COM GA, HOI AN
Down a small laneway that may or may not have an actual address (and if there is one we couldn’t find it) is a restaurant by morning, day and evening, and someone’s house by night. In fact, it is someone’s house 24/7 (hence the no-name), but the occupants don’t seem to mind their space being invaded by people sitting down for a meal that in many ways is a mirror to roadside eating, except with no motorbikes whizzing past. In other words, this is eating, once again, in as basic a way as can be: rickety chairs, wonky tables, a can of ice-cold beer, and freshly prepared food that you’d come back for night after night. With an elderly family member sitting back watching a subtitled film (starring Clive Owen, seeing as you’re asking) the cook of the house presents us with three plates of Com Ga Hoi An, a traditional chicken/rice dish of the city. It is a feast fit for more than three people, but we manage to chomp it down nonetheless. Dappled with sauces and oils, it knocks the notion of fine dining into a ditch and further consolidates a certain truth: food and atmosphere by themselves are fine, but the combination of the two is unbeatable.
BANH MI PHUONG, HOI AN
We’re not saying the simple snack of Banh Mi is a rare delicacy beloved by gourmands, but if Anthony Bourdain once said that it’s the best sandwich he had ever tasted then it pays to be on full alert. When Bourdain visited Hoi An some years ago for his acclaimed television show, he called into Banh Mi Phuong, then a tiny street food stall, but now a combined front-of-street and two-storey interior place. When he munched on the stall speciality – a Banh Mi – he declared it one of the best food items he had ever eaten. So what exactly is a Banh Mi? It’s a super fresh baguette filled with herbs, meat, pate, leaves, herbs, spices, vegetables – a tongue-tingling mix of Vietnamese culture and French tradition. Ideal for brunch/lunch, make sure you get to this place before the hunger pangs start to kick in – the queues can be off-putting. And best not to wait until evening, by the way, as when the Banh Mi ingredients are gone, they are well and truly gone. We had ours at a nearby table, and washed it down with fresh coconut water.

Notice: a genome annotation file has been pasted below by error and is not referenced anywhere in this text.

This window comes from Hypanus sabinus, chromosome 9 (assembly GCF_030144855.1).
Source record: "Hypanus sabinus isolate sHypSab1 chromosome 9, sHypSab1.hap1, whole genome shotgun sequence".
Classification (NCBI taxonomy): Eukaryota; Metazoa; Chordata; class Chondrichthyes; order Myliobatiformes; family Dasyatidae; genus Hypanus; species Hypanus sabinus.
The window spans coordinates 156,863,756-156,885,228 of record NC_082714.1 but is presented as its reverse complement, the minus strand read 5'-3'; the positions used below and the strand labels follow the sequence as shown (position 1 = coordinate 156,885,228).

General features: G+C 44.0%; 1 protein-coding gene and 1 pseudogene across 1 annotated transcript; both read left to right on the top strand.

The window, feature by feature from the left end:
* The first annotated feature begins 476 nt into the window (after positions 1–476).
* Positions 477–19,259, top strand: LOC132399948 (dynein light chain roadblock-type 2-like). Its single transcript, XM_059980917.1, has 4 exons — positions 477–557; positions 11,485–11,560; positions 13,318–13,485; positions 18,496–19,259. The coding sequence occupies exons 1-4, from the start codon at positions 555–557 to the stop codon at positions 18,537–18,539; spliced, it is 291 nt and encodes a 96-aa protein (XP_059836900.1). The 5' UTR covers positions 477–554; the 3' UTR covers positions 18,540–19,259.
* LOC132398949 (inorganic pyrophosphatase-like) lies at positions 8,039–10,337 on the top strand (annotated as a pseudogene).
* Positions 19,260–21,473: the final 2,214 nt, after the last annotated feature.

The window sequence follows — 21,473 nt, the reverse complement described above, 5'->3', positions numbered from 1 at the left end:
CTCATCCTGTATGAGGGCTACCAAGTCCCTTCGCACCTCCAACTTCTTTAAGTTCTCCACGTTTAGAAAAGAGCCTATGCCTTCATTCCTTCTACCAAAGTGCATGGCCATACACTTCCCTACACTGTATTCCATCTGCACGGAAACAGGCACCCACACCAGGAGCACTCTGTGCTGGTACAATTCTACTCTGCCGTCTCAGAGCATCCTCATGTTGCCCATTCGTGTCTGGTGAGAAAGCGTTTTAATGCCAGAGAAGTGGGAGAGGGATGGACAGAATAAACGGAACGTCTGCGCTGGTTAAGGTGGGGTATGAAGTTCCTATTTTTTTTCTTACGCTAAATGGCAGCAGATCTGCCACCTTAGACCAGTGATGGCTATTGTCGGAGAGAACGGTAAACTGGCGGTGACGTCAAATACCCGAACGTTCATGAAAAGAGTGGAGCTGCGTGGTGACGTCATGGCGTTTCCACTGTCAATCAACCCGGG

MORNING GLORY, HOI AN
Of all the restaurants we visited in Hoi An, Morning Glory was the one that hit the spot in more areas than any other. That it has a reputation for being one of the best in the city is a bonus. That its reputation is deserved is the clincher. With split level floors, both of which are cooled down by always necessary ceiling fans, the food here is traditional Vietnamese with added bells and whistles. As such, it is a slightly more expensive, but still bargain basement priced compared to a similar meal in Europe/UK/Ireland. Between three people, we shared the following: octopus salad, Morning Glory salad, White Rose dumplings, spring rolls, pork belly, and rice crackers (the best I’ve ever tasted, incidentally). Drinks included one Signature martini, one Hoi An Autumn cocktail, and one beer. Reader, we rolled out, as round as barrels. The cost? €30.
Written by Tony Clayton-Lea